“Parents have rights,” he said, “And they make the decision for their children.”
– Jack Kowalski
Throughout the nation, parents encounter challenges as authorities attempt to replace parents and eliminate their God-given right to authority over their care and medical decisions. In a landmark trial prominently featured in the Netflix documentary Take Care of Maya, the recent jury decision highlighted the critical importance of a parent’s right to direct their children’s medical care.
ER Visit Leads to Family Separation
In 2016, Maya Kowalski, age 10, was rushed to All Children’s Hospital of St. Petersburg, Florida, for a flare-up of Complex Regional Pain Syndrome (CRPS). At this point, Maya had been living with CRPS for a year and was being treated by a CRPS specialist. However, when Maya arrived at All Children’s in October 2016, the doctors there were unfamiliar with CRPS and questioned the treatment she had been receiving.
However, when her parents insisted on continuing the treatments prescribed by the specialist doctor, a child welfare agency doctor who specializes in “detecting child abuse” evaluated Maya and opened an abuse investigation. Following this evaluation, Maya was restricted from visiting her parents and kept in the hospital for three months despite her parent’s attempts to discharge her.
Maya’s parents found themselves excluded from being at her side, unable to offer comfort during this traumatic experience.
While restricted from her parents and kept in the hospital, Maya’s symptoms worsened. Maya’s parents, Jack and Beata Kowalski, found themselves caught in a legal battle to assert their parental rights.
During the trial, it came out that “In Pinellas County [Maya’s home county], children are almost two and a half times more likely to be removed from their families than the state average.” (source)
The unfounded accusations of medical child abuse led to acute stress and grief reactions for Maya’s parents. The struggle reached its tragic climax when Beata Kowalski took her own life.
“An attorney for the Kowalskis, Jennifer Anderson, said that Maya’s parents had been following orders from a doctor who had previously treated her pain syndrome, and the complaint said that Ms. Kowalski had experienced ‘Acute Stress Reaction and Grief reaction’ after being accused of child abuse and having her daughter taken away. In short, the actions of the Defendants and their agents drove both parents, but especially Beata, as she was also accused of abusing her beloved daughter inexorably towards the most extreme of human behavior,” the complaint read.” (source)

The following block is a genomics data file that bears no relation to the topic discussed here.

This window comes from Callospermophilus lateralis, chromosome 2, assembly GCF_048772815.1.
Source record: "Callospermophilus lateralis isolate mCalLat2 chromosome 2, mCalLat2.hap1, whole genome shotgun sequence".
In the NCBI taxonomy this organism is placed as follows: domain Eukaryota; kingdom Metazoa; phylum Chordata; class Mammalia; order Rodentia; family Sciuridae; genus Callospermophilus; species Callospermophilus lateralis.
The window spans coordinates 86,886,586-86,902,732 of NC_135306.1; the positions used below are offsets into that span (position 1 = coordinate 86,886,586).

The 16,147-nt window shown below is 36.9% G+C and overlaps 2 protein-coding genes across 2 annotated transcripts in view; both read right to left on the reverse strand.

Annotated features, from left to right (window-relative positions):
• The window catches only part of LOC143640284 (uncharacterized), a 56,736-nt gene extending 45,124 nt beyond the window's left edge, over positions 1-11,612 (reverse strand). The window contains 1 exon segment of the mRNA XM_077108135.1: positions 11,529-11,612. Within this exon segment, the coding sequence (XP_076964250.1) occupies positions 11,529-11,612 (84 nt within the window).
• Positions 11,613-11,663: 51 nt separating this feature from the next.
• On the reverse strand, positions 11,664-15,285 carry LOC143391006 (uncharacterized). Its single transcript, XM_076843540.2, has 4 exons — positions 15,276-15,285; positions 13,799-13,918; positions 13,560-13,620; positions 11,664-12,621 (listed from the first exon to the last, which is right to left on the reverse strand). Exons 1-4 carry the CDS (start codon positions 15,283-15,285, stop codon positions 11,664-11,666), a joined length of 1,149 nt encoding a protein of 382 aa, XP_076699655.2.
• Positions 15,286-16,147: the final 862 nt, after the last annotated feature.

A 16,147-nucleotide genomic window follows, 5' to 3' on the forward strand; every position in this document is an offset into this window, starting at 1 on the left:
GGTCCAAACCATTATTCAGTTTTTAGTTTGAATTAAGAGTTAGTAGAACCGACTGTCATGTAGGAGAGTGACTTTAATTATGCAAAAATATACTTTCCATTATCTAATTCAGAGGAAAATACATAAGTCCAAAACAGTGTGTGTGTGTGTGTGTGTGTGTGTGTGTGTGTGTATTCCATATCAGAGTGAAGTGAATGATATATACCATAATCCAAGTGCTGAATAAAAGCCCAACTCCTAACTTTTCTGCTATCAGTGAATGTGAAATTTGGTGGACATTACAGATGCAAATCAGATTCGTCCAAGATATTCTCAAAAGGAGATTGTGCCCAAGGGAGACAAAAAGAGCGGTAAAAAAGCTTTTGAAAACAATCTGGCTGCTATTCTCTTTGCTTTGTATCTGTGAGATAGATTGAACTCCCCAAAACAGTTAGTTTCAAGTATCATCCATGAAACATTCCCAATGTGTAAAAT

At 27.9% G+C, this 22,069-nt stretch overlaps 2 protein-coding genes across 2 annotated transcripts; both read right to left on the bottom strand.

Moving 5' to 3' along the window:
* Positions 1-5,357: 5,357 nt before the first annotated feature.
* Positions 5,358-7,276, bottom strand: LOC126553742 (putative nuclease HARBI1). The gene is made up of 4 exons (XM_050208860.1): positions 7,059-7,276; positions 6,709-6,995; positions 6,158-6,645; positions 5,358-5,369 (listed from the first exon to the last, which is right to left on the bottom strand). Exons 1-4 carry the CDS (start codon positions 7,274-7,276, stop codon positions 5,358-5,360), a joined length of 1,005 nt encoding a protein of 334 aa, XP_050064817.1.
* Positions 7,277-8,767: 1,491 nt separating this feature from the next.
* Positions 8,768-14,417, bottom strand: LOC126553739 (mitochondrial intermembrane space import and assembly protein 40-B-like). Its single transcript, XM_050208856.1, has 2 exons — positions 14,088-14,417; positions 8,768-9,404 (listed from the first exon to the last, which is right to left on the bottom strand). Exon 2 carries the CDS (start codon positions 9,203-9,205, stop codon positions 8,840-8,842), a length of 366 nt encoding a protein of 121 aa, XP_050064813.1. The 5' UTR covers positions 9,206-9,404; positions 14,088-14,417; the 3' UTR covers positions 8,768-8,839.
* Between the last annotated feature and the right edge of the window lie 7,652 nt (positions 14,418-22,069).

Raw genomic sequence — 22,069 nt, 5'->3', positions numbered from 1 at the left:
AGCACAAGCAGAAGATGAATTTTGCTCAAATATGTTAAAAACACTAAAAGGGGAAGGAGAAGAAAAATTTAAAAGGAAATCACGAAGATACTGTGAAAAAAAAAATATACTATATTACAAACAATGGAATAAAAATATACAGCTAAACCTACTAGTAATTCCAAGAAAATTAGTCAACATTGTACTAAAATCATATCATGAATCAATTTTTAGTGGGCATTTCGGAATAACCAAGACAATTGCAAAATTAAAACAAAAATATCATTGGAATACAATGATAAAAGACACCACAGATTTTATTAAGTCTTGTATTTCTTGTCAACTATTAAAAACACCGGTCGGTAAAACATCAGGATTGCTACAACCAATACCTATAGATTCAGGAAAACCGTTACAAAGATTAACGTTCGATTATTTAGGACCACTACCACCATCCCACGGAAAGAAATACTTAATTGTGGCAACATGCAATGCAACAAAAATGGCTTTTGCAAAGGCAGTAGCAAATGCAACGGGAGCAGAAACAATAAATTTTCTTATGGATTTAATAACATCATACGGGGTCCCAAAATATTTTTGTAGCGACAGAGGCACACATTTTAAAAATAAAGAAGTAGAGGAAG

Fast forward to November 10, 2023, when a Florida jury delivered a resounding verdict against Johns Hopkins All Children’s Hospital. The hospital was ordered to pay $261 million in compensatory and punitive damages after the family sought justice for false imprisonment, battery, medical negligence, and emotional distress.
The jury’s decision reinforces the principle that parents have the right to direct their children’s medical care.
It also highlights the reason why: Parents are not just the parties who love their children most; they are also the ones most equipped to protect their child. Interference in a parent’s right to raise their child does not simply harm the parent; it harms the child.
In response to the verdict, Johns Hopkins All Children’s Hospital announced plans to appeal, emphasizing adherence to protocols on suspected child abuse. The legal battle has unveiled systemic issues within the child welfare system and emphasizes the ongoing threat against parental rights that comes from institutions and outside entities assuming too much power over the parent-child relationship.
The Take Care of Maya trial serves as a poignant reminder of the paramount importance of parental rights in directing children’s medical care. The jury’s decision not only provides financial compensation to the Kowalski family but also underscores a renewed commitment to respecting the rights of parents in their children’s medical journey.
Even as this case took place in Florida, families in Texas have and will continue to face similar threats as Maya’s family faced.
In Texas, a child removed by CPS stands only a 35% chance of being reunited with their parents.
Despite the state having a legal mandate to prioritize finding a way to return children safely to their homes, 65% of children removed by CPS never return home.
CPS and courts in Texas have historically interpreted the Family Code liberally, permitting the termination of parental rights for conduct deemed “dangerous” without necessarily posing an actual threat to the specific child. This broad interpretation heightens the potential for unjust terminations.
This is why the Family Freedom Project is urging the Texas Supreme Court to mandate that any determination of “endangerment” is linked to a tangible risk of harm to the parent’s actual child rather than a hypothetical risk to an imagined child.